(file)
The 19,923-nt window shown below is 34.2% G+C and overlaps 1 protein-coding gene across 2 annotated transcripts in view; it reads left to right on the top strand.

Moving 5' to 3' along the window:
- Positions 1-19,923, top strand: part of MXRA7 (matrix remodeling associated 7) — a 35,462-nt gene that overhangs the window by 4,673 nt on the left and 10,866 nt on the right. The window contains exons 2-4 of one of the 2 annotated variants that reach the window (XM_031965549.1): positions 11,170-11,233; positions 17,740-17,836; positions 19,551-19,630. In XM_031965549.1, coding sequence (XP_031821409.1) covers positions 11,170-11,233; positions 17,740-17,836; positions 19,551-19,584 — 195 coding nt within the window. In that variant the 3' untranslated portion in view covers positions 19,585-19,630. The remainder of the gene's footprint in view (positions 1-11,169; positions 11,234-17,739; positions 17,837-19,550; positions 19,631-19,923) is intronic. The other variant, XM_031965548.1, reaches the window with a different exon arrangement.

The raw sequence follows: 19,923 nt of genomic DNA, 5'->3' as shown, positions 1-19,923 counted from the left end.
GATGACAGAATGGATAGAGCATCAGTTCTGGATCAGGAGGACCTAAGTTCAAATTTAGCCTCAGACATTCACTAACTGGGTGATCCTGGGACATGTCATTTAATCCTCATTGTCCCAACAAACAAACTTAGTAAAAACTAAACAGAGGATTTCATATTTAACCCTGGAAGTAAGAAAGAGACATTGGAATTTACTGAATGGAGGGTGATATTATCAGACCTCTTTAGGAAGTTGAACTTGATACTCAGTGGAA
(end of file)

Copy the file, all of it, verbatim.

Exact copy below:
The 19,923-nt window shown below is 34.2% G+C and overlaps 1 protein-coding gene across 2 annotated transcripts in view; it reads left to right on the top strand.

Moving 5' to 3' along the window:
- Positions 1-19,923, top strand: part of MXRA7 (matrix remodeling associated 7) — a 35,462-nt gene that overhangs the window by 4,673 nt on the left and 10,866 nt on the right. The window contains exons 2-4 of one of the 2 annotated variants that reach the window (XM_031965549.1): positions 11,170-11,233; positions 17,740-17,836; positions 19,551-19,630. In XM_031965549.1, coding sequence (XP_031821409.1) covers positions 11,170-11,233; positions 17,740-17,836; positions 19,551-19,584 — 195 coding nt within the window. In that variant the 3' untranslated portion in view covers positions 19,585-19,630. The remainder of the gene's footprint in view (positions 1-11,169; positions 11,234-17,739; positions 17,837-19,550; positions 19,631-19,923) is intronic. The other variant, XM_031965548.1, reaches the window with a different exon arrangement.

The raw sequence follows: 19,923 nt of genomic DNA, 5'->3' as shown, positions 1-19,923 counted from the left end.
GATGACAGAATGGATAGAGCATCAGTTCTGGATCAGGAGGACCTAAGTTCAAATTTAGCCTCAGACATTCACTAACTGGGTGATCCTGGGACATGTCATTTAATCCTCATTGTCCCAACAAACAAACTTAGTAAAAACTAAACAGAGGATTTCATATTTAACCCTGGAAGTAAGAAAGAGACATTGGAATTTACTGAATGGAGGGTGATATTATCAGACCTCTTTAGGAAGTTGAACTTGATACTCAGTGGAA